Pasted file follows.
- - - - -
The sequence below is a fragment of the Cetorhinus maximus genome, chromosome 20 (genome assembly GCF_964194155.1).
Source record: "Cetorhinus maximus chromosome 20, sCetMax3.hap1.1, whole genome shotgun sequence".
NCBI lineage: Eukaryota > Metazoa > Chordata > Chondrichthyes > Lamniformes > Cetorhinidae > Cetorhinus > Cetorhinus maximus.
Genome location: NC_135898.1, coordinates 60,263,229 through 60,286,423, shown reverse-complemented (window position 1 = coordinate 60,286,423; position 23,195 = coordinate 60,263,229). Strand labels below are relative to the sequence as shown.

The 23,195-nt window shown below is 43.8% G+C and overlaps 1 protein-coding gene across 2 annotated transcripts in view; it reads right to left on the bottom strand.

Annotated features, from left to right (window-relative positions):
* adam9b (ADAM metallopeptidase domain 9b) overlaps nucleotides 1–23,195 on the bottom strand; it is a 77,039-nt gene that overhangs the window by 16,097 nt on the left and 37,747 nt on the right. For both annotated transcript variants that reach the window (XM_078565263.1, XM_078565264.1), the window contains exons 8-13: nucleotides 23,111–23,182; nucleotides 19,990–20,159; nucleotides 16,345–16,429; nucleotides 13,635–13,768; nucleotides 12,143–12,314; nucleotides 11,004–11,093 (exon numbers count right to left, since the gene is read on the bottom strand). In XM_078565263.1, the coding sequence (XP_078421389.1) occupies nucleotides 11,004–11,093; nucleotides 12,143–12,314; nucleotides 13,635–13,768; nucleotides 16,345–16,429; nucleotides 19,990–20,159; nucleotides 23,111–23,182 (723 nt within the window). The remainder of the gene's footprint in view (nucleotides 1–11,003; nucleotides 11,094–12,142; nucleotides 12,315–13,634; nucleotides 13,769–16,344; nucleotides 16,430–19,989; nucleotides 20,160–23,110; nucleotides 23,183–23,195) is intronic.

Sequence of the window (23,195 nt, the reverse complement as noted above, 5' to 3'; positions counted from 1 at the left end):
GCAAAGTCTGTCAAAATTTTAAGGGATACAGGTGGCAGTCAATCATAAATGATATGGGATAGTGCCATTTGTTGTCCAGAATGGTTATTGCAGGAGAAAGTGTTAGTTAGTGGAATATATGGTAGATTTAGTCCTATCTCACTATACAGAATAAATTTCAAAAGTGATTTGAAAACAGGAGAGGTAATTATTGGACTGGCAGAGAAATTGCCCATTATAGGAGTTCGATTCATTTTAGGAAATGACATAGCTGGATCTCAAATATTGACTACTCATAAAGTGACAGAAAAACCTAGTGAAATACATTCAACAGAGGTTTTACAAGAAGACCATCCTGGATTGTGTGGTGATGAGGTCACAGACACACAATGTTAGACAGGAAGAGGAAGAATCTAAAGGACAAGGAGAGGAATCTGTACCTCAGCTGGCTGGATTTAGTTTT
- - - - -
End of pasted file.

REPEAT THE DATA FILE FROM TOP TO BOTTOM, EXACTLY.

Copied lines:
The sequence below is a fragment of the Cetorhinus maximus genome, chromosome 20 (genome assembly GCF_964194155.1).
Source record: "Cetorhinus maximus chromosome 20, sCetMax3.hap1.1, whole genome shotgun sequence".
NCBI lineage: Eukaryota > Metazoa > Chordata > Chondrichthyes > Lamniformes > Cetorhinidae > Cetorhinus > Cetorhinus maximus.
Genome location: NC_135898.1, coordinates 60,263,229 through 60,286,423, shown reverse-complemented (window position 1 = coordinate 60,286,423; position 23,195 = coordinate 60,263,229). Strand labels below are relative to the sequence as shown.

The 23,195-nt window shown below is 43.8% G+C and overlaps 1 protein-coding gene across 2 annotated transcripts in view; it reads right to left on the bottom strand.

Annotated features, from left to right (window-relative positions):
* adam9b (ADAM metallopeptidase domain 9b) overlaps nucleotides 1–23,195 on the bottom strand; it is a 77,039-nt gene that overhangs the window by 16,097 nt on the left and 37,747 nt on the right. For both annotated transcript variants that reach the window (XM_078565263.1, XM_078565264.1), the window contains exons 8-13: nucleotides 23,111–23,182; nucleotides 19,990–20,159; nucleotides 16,345–16,429; nucleotides 13,635–13,768; nucleotides 12,143–12,314; nucleotides 11,004–11,093 (exon numbers count right to left, since the gene is read on the bottom strand). In XM_078565263.1, the coding sequence (XP_078421389.1) occupies nucleotides 11,004–11,093; nucleotides 12,143–12,314; nucleotides 13,635–13,768; nucleotides 16,345–16,429; nucleotides 19,990–20,159; nucleotides 23,111–23,182 (723 nt within the window). The remainder of the gene's footprint in view (nucleotides 1–11,003; nucleotides 11,094–12,142; nucleotides 12,315–13,634; nucleotides 13,769–16,344; nucleotides 16,430–19,989; nucleotides 20,160–23,110; nucleotides 23,183–23,195) is intronic.

Sequence of the window (23,195 nt, the reverse complement as noted above, 5' to 3'; positions counted from 1 at the left end):
GCAAAGTCTGTCAAAATTTTAAGGGATACAGGTGGCAGTCAATCATAAATGATATGGGATAGTGCCATTTGTTGTCCAGAATGGTTATTGCAGGAGAAAGTGTTAGTTAGTGGAATATATGGTAGATTTAGTCCTATCTCACTATACAGAATAAATTTCAAAAGTGATTTGAAAACAGGAGAGGTAATTATTGGACTGGCAGAGAAATTGCCCATTATAGGAGTTCGATTCATTTTAGGAAATGACATAGCTGGATCTCAAATATTGACTACTCATAAAGTGACAGAAAAACCTAGTGAAATACATTCAACAGAGGTTTTACAAGAAGACCATCCTGGATTGTGTGGTGATGAGGTCACAGACACACAATGTTAGACAGGAAGAGGAAGAATCTAAAGGACAAGGAGAGGAATCTGTACCTCAGCTGGCTGGATTTAGTTTT